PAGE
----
N.S. announces slate of changes to improve emergency departments

The province says teams led by doctors will be deployed to triage patients and get them out of ambulances and into ERs faster. New patient advocates will also be in place in every emergency room by this Saturday.

More nurse practitioners and patient advocates will be added to ERs

A woman with long black hair and glasses sits at a table and listens to questions.

The Nova Scotia government has announced a long list of changes it hopes will improve care at emergency departments, including ways to ensure patients with the most urgent needs get help first, improving ambulance response times and offering more places for people to receive care.

"Our health-care system has been neglected for years, for almost my entire career as a registered nurse," said Health Minister Michelle Thompson at a news conference on Wednesday. "Government after government of all political stripes has focused on efficiency and cost containment in health care, despite calls from experts and health-care workers that the system was in trouble.

"They were warned that our workforce would retire en masse, chronic disease rates were increasing, and our proportion of the population that was elderly would grow. And the lack of proper infrastructure and human resource investments would leave us in the place we find ourselves in today. But nobody listened.…

"We are investing and we are working tirelessly to reverse the tide brought on by so many years of neglect."

Karen Oldfield, the president and CEO of Nova Scotia Health, urged people with skills in health care to come forward.

"We're looking for more help. If you're a nurse or a nurse practitioner or a physician or any other health-care worker who's looking for work, rest assured, I'm looking for you. Let us know that you're available.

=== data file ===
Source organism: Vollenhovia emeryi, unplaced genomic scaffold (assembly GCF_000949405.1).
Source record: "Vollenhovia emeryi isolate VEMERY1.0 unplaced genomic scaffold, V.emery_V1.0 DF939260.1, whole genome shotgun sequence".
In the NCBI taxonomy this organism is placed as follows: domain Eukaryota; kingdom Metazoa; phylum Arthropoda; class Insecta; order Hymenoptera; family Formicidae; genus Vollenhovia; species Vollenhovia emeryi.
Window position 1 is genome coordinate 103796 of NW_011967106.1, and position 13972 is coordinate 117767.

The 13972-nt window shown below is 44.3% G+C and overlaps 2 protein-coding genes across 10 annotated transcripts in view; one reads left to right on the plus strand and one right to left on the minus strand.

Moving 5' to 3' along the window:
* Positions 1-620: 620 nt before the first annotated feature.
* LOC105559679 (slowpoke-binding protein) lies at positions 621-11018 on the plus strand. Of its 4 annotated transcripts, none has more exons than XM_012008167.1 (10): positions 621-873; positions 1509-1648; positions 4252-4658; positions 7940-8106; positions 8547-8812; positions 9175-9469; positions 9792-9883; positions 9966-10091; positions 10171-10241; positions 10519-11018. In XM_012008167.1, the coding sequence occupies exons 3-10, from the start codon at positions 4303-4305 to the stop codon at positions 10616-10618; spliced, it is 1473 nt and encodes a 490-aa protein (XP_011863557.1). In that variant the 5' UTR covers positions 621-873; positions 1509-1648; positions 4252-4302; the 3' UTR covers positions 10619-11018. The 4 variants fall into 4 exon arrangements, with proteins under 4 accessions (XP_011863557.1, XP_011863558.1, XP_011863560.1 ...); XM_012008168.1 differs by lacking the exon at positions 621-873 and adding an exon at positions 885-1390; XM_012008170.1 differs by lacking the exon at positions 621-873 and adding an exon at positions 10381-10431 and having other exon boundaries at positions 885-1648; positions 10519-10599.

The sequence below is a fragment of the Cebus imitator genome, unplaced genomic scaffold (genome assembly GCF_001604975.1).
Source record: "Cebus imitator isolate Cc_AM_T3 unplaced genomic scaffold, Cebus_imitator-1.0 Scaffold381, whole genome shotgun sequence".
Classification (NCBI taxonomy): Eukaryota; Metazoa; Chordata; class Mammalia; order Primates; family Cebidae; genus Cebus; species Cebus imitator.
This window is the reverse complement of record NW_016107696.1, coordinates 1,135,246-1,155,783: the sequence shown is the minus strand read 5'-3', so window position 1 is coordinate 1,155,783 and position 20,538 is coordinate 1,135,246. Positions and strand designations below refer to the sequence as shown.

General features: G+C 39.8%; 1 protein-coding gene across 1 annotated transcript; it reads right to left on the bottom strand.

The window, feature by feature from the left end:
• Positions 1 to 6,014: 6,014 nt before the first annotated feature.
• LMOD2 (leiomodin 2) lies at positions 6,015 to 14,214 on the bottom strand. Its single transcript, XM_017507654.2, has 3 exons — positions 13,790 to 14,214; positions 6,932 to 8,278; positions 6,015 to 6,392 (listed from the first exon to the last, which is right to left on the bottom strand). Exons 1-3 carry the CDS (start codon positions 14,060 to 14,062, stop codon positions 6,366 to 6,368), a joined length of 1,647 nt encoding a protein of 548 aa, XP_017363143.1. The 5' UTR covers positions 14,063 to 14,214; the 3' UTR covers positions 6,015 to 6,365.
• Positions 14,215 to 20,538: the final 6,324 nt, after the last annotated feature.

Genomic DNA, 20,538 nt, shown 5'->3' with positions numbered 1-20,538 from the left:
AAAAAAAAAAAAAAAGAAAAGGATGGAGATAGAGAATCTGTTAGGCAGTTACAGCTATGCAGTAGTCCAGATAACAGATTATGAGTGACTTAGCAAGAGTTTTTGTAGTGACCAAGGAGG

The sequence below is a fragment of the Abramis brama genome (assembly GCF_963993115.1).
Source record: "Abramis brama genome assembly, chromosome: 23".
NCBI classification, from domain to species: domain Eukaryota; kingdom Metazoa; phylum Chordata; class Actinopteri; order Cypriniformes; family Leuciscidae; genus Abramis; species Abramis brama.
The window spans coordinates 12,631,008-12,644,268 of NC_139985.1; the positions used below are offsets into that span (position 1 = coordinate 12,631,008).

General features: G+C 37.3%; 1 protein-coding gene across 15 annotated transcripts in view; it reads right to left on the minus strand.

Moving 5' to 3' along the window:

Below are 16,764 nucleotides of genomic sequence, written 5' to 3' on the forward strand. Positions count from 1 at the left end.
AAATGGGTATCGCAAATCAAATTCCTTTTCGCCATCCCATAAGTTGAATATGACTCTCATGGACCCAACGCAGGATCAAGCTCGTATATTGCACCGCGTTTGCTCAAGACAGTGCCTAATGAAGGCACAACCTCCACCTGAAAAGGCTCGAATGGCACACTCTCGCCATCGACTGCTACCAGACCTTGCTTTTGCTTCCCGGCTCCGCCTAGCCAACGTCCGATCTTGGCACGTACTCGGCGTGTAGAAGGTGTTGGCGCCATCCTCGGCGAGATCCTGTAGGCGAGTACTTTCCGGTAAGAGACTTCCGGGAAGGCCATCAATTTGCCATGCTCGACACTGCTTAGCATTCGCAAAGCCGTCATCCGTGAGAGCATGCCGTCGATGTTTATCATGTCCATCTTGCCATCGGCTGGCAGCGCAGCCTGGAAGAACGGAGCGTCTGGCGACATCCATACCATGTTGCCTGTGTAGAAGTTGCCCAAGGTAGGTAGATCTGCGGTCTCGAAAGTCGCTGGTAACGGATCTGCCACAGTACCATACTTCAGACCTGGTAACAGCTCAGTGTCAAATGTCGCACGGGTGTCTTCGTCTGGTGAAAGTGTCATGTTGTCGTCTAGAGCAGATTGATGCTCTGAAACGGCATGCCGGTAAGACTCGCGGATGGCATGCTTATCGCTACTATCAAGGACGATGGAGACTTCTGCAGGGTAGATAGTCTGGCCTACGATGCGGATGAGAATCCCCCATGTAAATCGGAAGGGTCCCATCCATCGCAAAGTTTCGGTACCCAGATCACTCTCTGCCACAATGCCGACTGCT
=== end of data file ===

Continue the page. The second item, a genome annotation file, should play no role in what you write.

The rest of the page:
"Because we can do it if we all pull together with a common goal: a system that is ready, responsive and reliable."

Emergency department changes

In order to get speedier care in urgent cases, the government said in a news release that it plans to deploy teams led by doctors to triage patients and get them out of ambulances and into ERs faster.

Physician assistants and nurse practitioners will be assigned to provide care in emergency departments, and more nurse practitioners will be added to emergency rooms. The province said physician assistants, under the supervision of a doctor, can care for up to 62 per cent of all patients in emergency departments.

Care providers will support patients in waiting rooms by reassessing their needs, and patient advocates will help patients in the waiting room by talking to them and offering food and blankets. Patient advocates will be in place in every emergency room by this Saturday, the government said.

Virtual care will be made available to more patients with less urgent needs.

Health-care teams will also receive real-time data on where beds are available, and what is necessary to get patients home so that beds can be freed up, according to the news release.

Provincial officials were not specific about how much the changes would cost, but Jeannine Lagassé, deputy minister, department of health and wellness, told reporters it would be "tens of millions."

Support for paramedics

The government is also pledging that paramedic training will be offered at more Nova Scotia Community College campuses, and a tuition rebate of $11,500 will be provided to paramedics who work in the province for at least three years.

That training program will be offered in Yarmouth starting in April and in Pictou in September.

A second air ambulance will be added to conduct routine transfers between Sydney and Halifax, and Yarmouth and Halifax in order to allow ground ambulances to stay in their communities more often.

The release said more funding will be made available to train medical first responders, who sometimes arrive at emergency scenes first.

Offering more places for care

The province said it will provide more support for new and existing collaborative family medicine practices to enable them to see more patients, and will expand health-care services at more pharmacies. Pharmacists will also soon be permitted to order some lab services.

More hours for virtual care will be added, and out-of-province doctors who are licensed in Nova Scotia will be permitted to offer virtual care.

More mobile primary care clinics and mobile respiratory care clinics will be made available, as well as urgent treatment centres.

A new phone app will be available by the end of March to help people find what health-care services are offered that meet their needs.


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